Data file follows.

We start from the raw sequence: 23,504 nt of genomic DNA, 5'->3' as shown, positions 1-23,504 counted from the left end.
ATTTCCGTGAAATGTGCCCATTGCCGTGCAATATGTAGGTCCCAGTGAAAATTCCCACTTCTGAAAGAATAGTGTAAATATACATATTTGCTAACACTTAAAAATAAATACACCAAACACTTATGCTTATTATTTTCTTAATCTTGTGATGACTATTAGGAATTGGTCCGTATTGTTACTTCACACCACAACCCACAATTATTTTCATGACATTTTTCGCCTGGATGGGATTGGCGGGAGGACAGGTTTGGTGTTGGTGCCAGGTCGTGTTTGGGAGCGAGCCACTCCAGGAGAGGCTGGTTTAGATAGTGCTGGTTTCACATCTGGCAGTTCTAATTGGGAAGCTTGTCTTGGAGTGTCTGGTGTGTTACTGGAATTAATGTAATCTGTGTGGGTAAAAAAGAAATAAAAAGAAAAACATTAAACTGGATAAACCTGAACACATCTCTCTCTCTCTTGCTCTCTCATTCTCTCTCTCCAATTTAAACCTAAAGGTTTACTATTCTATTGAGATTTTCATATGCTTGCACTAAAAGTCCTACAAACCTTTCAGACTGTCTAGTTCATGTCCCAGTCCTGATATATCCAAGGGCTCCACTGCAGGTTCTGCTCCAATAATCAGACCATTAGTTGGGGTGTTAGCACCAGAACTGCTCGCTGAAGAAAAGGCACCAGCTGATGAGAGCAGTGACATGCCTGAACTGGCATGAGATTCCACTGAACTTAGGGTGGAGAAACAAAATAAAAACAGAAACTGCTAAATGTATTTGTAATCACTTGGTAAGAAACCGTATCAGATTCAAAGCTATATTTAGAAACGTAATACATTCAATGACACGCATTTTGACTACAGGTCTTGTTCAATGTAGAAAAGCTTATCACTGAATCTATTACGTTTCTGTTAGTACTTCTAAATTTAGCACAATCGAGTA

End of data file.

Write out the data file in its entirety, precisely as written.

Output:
We start from the raw sequence: 23,504 nt of genomic DNA, 5'->3' as shown, positions 1-23,504 counted from the left end.
ATTTCCGTGAAATGTGCCCATTGCCGTGCAATATGTAGGTCCCAGTGAAAATTCCCACTTCTGAAAGAATAGTGTAAATATACATATTTGCTAACACTTAAAAATAAATACACCAAACACTTATGCTTATTATTTTCTTAATCTTGTGATGACTATTAGGAATTGGTCCGTATTGTTACTTCACACCACAACCCACAATTATTTTCATGACATTTTTCGCCTGGATGGGATTGGCGGGAGGACAGGTTTGGTGTTGGTGCCAGGTCGTGTTTGGGAGCGAGCCACTCCAGGAGAGGCTGGTTTAGATAGTGCTGGTTTCACATCTGGCAGTTCTAATTGGGAAGCTTGTCTTGGAGTGTCTGGTGTGTTACTGGAATTAATGTAATCTGTGTGGGTAAAAAAGAAATAAAAAGAAAAACATTAAACTGGATAAACCTGAACACATCTCTCTCTCTCTTGCTCTCTCATTCTCTCTCTCCAATTTAAACCTAAAGGTTTACTATTCTATTGAGATTTTCATATGCTTGCACTAAAAGTCCTACAAACCTTTCAGACTGTCTAGTTCATGTCCCAGTCCTGATATATCCAAGGGCTCCACTGCAGGTTCTGCTCCAATAATCAGACCATTAGTTGGGGTGTTAGCACCAGAACTGCTCGCTGAAGAAAAGGCACCAGCTGATGAGAGCAGTGACATGCCTGAACTGGCATGAGATTCCACTGAACTTAGGGTGGAGAAACAAAATAAAAACAGAAACTGCTAAATGTATTTGTAATCACTTGGTAAGAAACCGTATCAGATTCAAAGCTATATTTAGAAACGTAATACATTCAATGACACGCATTTTGACTACAGGTCTTGTTCAATGTAGAAAAGCTTATCACTGAATCTATTACGTTTCTGTTAGTACTTCTAAATTTAGCACAATCGAGTA